African Appliqué

©Nation Online Project Design: Moh. Salah

©Nation Online Project
Design: Mohamed Salah

Two thousand five hundred miles span the distance between Egypt and Republic of Benin. Depending upon the route traveled, the countries are separated by the Sahara Desert or the Mediterranean Sea and Atlantic Ocean. Between the two countries of North and West Africa, respectively, there are few cultural similarities; however, there is one shared commonality: a handicraft—appliqué embroidery.


Khayamiya is a decorative appliqué textile in Egypt

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Abomey appliqué – Benin

Questions of cultural diffusion arise. Cultural exchange over the centuries cannot be ignored. Let’s take a moment to imagine a caravan arriving at Timbuktu with embroidered tents from Egypt that move from person to person toward the Gulf of Guinea. Or a Portuguese or British ship docked at the old port of Whydah trading cloth and appliqué textiles for slaves.

Trade is a powerful stimuli for creativity and it might be possible that 200 years ago an Abomey king ordered a craftsman to embroider symbols onto fabric after acquiring an appliqué from Egypt.

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photo credit: René Gardi 1969″African Crafts and Craftsmen.

There are some striking similarities when studying the art of appliqué from each country. Craftsmen from both countries utilize  the technique of appliqué (stitching fabric to fabric) for practical use or for decoration. Both craftsmen use a blind stitch so the thread is not visible at the front of the design. Both craftsmen piece together shapes and designs that have an intentional pattern or a story. In both countries, appliqué is a handicraft made by men not women.


sitting cross legged on a diwan

But there are differences. In Benin, wood specialist, gold and silver casters, weavers and embroiders were in the king’s service. All objects were connected with the dynasty or had religious motivation.


design begins with drawing pattern on perforated stencil, dusting, redrawing the pattern on fabric

In Egypt, the ancient art of appliqué was practiced by artisans to create decorative tents used by the high-ranking military, members of the royal courts, and the wealthy to create colorful rooms in large open spaces.
In Benin, cloth and thread were an import and most likely only in the possession of the king as cotton is not native to the tropics. Whereas the history of cloth and weaving is traced back to ancient Egypt as early as 5500 BCE.

photo 1 (1)

photo credit René Gardi 1969″African Crafts and Craftsmen. Patterns are stitched into place before attaching with a blind stitch


Decorative appliqué textile in Egypt is used as an art in tent making and is known as khayamiya (tent). This hand-stitched technique sewn to canvas  decorate tents, wall hangings, and pillow covers used at weddings, funerals, and street parties.  They are made in Cairo in a covered market known at Street of the Tentmakers or Sharia al Khayamiya. This craft has been in continuous use since the Mamluk era but intricate pieces of embroidered tents are recorded as far back as the Twenty-First Dynasty where evidence of a funeral tent for the Egyptian Queen Istemkheb was documented by Gaston Maspero in 1881 after excavation of the Queen’s tomb at Deir el Bahri.

Tent makers in Cairo hand stitch cotton appliqué over heavy cotton fabric. The thick materials used for tents protect from the heat, sun, and dust. Geometric designs derived from Islamic motifs and curvilinear arabesque are popular for tent interiors. Pharaonic art, calligraphic patterns, text from the Quran, and animal, bird and fish motifs are also utilized to create a beautiful products such as bedspreads, pillows, and wall-hangings.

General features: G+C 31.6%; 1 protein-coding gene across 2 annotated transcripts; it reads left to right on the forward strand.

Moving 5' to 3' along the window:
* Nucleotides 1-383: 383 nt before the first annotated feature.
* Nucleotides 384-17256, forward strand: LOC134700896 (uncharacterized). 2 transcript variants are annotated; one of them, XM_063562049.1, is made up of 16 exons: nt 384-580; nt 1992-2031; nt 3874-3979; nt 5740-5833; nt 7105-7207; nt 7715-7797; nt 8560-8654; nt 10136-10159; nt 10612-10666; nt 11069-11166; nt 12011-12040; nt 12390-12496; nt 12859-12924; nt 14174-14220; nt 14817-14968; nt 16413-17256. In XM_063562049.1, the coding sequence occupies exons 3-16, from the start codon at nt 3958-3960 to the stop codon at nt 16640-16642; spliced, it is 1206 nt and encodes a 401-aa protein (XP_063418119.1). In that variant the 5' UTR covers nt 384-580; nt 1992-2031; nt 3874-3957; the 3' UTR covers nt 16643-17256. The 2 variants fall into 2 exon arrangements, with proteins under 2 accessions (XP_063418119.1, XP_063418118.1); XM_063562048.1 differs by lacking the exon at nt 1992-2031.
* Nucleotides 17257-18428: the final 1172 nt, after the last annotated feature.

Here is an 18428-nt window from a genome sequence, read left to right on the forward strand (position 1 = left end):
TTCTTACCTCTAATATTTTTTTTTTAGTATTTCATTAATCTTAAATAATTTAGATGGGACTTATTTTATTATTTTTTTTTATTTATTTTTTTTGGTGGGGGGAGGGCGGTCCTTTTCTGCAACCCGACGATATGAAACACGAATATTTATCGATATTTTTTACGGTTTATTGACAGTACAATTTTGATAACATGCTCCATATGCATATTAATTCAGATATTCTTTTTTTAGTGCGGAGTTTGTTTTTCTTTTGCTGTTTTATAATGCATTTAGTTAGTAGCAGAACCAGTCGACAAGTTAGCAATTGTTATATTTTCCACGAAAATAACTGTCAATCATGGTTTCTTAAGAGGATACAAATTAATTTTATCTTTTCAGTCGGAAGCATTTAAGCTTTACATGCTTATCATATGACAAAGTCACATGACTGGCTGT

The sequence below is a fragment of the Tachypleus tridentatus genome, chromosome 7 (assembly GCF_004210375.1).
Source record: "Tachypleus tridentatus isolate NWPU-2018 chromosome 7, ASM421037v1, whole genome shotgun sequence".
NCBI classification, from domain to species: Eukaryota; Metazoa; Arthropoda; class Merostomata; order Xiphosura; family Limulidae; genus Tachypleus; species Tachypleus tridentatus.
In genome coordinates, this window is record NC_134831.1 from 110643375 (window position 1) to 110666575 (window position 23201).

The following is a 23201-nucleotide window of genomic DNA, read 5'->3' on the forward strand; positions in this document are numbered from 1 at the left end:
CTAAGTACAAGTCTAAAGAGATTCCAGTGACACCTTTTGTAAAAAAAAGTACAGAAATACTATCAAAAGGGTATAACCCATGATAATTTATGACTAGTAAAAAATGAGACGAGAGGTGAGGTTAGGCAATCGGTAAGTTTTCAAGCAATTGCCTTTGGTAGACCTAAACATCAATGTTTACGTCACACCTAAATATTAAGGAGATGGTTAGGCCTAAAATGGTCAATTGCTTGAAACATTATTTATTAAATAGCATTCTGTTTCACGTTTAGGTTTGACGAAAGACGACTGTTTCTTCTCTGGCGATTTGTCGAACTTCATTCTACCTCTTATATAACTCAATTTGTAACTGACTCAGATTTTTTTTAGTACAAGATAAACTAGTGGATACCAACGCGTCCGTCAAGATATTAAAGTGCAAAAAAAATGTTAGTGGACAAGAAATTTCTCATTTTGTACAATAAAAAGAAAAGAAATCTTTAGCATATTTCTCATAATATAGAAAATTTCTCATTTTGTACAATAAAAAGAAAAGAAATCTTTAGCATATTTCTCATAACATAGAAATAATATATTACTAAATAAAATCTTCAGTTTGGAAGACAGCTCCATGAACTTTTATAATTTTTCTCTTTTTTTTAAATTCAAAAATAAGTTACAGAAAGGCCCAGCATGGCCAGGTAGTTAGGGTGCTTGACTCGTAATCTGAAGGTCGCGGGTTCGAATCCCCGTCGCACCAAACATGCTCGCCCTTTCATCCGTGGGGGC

Hand stitching is performed by skilled artisans who sit cross-legged on pillows in their stalls on the Street of the Tentmakers. Their technique begins with a pattern drawn onto a stencil, then the stencil is perforated, holes are dusted that makes a pattern on the fabric. The stencil is removed and a line is drawn that follows the dotted-line. A pattern on the fabric is revealed. Small pieces of fabric are cut with scissors, and a blind stitch is used to attach the fabric along the lines of the pattern. (See photo above.)


Formerly, the Kingdom of Dahomey, Benin, West Africa, was once ruled by a powerful dynasty of eleven kings from 1600-1900. In the land, then, known as the Slave Coast, the name of the capital city was Abomey. The kingdom ended under French occupation around 1900. But during the reign of the Fon (king), their armies and amazons were powerful and fearful, often instigating slave raids and attacked territories larger than their own.

At the time various handicrafts flourished in Abomey to represent the individual Fon’s superiority. Kings and ministers of the court brought craftsmen to the palace to carve thrones with symbols for the king that represent power and historical events.

Appliquéd cloth was a technique in early embroideries to create figures, symbols, and representations. The symbols were used to decorate wall hangings, flags, umbrellas, buildings and other royal items during the reign of the king. One observes gruesome warlike scenes, the head of a decapitated enemy, a prisoner hanged or impaled. Such representations are always direct references to the specific heroic deeds of a specific Fon, and because these stories and deeds were told over and over again, everyone knew what was meant by them.

IMG_1832Throughout its history each Fon (king) had special symbols and proverbs associated with his rule. To read more about the symbols and proverbs click here. The Fons were as follows: